PB&J may ride high on nostalgia, but it’s hardly a well-balanced meal. Here, the Thai-inspired peanut dressing stands in for peanut butter, raspberries add sweetness in the spirit of jam, and granola is a crunchy garnish in lieu of toast.
Thigh highs The best thing about using chicken thighs to lend this salad plenty of satiating protein is that you can relax a bit when you’re grilling them. Even if you overcook the meat a bit, it won’t dry out to the same extent that breast meat would.
In small bowl, whisk together peanut butter, rice vinegar, honey, chili sauce, lime zest, salt, ginger, and 1 Tbsp (15 mL) water until smooth. If needed, add more water, 1 tsp (5 mL) at a time, until pourable consistency is reached. Taste and add more chili sauce if desired.
Preheat grill to medium. Season chicken thighs lightly with salt and pepper. Place on greased grill and close lid. Cook thighs on each side for 5 minutes, or until cooked through and internal temperature taken with instant-read thermometer has reached 165 F (75 C). Slice chicken when cool enough to handle.
Divide salad greens, mint, carrots, chicken, and raspberries among serving plates. Drizzle peanut butter dressing over top and garnish with granola.
This vibrant soup is a soul-soothing hug in a bowl. Blue and purple fruits and vegetables contain powerful antioxidants called anthocyanins that promote health and proper brain function. Apple swap Try swapping out the apples in this recipe for pears. Just like the apples, the subtle sweetness of pears helps balance out the earthiness of the cabbage.
Deep green fruits and vegetables are high on the list of health-promoting foods. Green foods have been shown to contain high amounts of antioxidants and nutrients that promote good cardiovascular health and can inhibit certain carcinogens. Serve this frittata alongside a leafy green salad for an unbeatable green culinary experience. Versatile leftovers Any leftover frittata makes a wonderful filling for a sandwich along with other thinly sliced vegetables you have on hand and a smear of hummus.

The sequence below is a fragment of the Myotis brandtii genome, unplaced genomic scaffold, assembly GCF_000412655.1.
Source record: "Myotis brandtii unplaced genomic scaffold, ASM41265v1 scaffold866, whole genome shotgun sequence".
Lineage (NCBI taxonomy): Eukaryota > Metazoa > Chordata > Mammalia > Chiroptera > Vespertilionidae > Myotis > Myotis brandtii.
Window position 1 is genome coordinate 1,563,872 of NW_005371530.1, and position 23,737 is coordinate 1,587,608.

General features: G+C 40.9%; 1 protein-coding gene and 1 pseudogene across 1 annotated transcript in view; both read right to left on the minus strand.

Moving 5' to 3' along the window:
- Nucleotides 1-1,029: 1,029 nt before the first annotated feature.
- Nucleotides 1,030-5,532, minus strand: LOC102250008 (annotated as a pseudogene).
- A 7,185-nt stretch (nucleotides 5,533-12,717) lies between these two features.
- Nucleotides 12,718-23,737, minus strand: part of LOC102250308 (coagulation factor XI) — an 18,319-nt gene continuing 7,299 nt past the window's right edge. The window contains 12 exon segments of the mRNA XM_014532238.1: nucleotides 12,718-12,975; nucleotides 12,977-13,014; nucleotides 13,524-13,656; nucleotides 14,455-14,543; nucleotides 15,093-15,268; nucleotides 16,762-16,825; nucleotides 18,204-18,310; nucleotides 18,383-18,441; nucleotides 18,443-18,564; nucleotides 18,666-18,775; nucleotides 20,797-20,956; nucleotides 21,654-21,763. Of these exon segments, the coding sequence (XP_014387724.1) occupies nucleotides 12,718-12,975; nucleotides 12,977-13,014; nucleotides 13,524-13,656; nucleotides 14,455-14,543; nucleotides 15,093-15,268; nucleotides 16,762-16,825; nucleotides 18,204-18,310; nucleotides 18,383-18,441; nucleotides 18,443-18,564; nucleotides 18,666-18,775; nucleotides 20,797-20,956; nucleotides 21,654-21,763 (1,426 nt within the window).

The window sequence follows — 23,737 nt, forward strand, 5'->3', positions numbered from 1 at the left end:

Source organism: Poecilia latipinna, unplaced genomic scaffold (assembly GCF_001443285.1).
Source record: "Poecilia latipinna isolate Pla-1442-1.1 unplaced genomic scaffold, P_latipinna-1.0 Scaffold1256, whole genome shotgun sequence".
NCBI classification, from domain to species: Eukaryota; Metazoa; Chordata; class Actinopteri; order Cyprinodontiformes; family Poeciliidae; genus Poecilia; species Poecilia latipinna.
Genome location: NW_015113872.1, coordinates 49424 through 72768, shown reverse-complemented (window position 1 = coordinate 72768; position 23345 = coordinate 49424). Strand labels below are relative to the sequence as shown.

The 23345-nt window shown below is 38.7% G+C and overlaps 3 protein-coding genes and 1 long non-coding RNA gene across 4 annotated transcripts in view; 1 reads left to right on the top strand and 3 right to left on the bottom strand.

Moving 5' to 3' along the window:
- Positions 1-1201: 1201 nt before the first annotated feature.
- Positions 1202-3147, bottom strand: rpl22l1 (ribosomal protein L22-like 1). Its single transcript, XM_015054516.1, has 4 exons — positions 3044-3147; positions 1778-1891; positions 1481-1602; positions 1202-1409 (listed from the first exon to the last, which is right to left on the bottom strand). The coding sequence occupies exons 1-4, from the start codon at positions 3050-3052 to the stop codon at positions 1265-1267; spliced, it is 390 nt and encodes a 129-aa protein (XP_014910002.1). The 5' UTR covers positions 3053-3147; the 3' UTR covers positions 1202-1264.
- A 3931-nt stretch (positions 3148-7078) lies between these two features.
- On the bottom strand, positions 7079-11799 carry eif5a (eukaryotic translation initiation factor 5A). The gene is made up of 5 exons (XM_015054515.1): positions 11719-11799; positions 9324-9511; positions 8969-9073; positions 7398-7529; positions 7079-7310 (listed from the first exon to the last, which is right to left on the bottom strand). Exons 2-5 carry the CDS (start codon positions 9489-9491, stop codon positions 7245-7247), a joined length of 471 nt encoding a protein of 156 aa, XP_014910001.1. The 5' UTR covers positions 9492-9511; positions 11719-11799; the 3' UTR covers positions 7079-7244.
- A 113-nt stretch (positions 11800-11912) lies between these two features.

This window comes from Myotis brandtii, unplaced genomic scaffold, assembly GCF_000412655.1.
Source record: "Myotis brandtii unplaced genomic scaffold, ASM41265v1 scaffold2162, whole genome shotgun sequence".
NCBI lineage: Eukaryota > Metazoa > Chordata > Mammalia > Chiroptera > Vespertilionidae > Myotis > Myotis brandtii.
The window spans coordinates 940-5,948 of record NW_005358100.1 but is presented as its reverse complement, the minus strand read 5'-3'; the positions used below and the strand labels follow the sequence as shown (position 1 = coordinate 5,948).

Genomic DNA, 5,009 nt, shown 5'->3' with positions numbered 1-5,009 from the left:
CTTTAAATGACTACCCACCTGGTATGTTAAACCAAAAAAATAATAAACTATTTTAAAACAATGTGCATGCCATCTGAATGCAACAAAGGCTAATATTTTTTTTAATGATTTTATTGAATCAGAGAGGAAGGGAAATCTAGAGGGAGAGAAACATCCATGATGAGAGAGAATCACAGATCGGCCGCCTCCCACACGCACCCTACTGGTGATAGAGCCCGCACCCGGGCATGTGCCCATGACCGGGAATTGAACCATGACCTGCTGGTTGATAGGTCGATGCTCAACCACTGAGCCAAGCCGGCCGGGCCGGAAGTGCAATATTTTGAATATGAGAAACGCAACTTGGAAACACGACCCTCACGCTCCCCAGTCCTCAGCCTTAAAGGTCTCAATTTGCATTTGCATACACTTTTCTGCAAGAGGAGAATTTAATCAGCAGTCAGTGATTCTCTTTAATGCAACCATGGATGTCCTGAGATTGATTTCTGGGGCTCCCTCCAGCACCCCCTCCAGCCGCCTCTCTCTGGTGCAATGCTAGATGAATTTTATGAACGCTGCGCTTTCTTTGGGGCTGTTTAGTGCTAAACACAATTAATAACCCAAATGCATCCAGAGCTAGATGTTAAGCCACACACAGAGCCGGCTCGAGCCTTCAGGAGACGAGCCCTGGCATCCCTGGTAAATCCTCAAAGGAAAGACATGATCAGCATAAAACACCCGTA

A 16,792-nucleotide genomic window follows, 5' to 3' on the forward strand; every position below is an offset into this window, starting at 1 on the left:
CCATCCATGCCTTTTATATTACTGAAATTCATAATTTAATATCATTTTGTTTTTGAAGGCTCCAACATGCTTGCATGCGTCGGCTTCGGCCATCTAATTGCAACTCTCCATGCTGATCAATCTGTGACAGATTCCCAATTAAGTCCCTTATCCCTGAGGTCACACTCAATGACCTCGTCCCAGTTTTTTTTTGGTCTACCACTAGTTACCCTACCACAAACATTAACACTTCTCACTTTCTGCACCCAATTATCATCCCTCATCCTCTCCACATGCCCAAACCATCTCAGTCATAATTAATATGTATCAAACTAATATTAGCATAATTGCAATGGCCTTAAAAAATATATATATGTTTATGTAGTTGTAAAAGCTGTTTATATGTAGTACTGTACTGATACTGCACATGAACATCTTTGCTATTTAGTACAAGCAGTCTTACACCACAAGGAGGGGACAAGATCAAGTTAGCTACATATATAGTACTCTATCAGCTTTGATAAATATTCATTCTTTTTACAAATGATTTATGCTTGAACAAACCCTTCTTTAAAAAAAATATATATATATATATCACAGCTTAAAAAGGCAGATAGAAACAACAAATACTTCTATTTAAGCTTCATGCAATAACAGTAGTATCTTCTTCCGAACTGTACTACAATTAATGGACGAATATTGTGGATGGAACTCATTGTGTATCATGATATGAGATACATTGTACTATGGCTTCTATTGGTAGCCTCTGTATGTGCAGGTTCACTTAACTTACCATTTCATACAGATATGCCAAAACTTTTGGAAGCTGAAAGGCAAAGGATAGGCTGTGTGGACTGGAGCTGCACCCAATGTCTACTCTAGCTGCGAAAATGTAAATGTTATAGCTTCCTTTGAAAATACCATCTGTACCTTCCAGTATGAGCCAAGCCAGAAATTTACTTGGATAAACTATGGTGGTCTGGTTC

This creamy dip will be your go-to for dunking vegetables or for spooning over roast chicken or root vegetables as a sauce. Compounds found in fennel have been shown to stimulate the production of T-cells in our body, which, in turn, may help improve our immune response to infections. If white is right If you would like to stay on the white theme, try serving this dip with an array of white vegetables such as endive leaves, jicama sticks, daikon rounds, steamed nugget potatoes, and cauliflower florets.
The stars of this delicious curry dish are yellow and orange fruits and vegetables, which are high in a form of carotenoids called xanthophylls. These compounds have more of a yellow pigment as opposed to their orangier cousins, the carotenes. While a powerful antioxidant, xanthophylls are mostly associated with maintaining good eye health. Mix and match This curry is easily adaptable to whichever vegetables you have on hand. Experiment to find your favourite combination.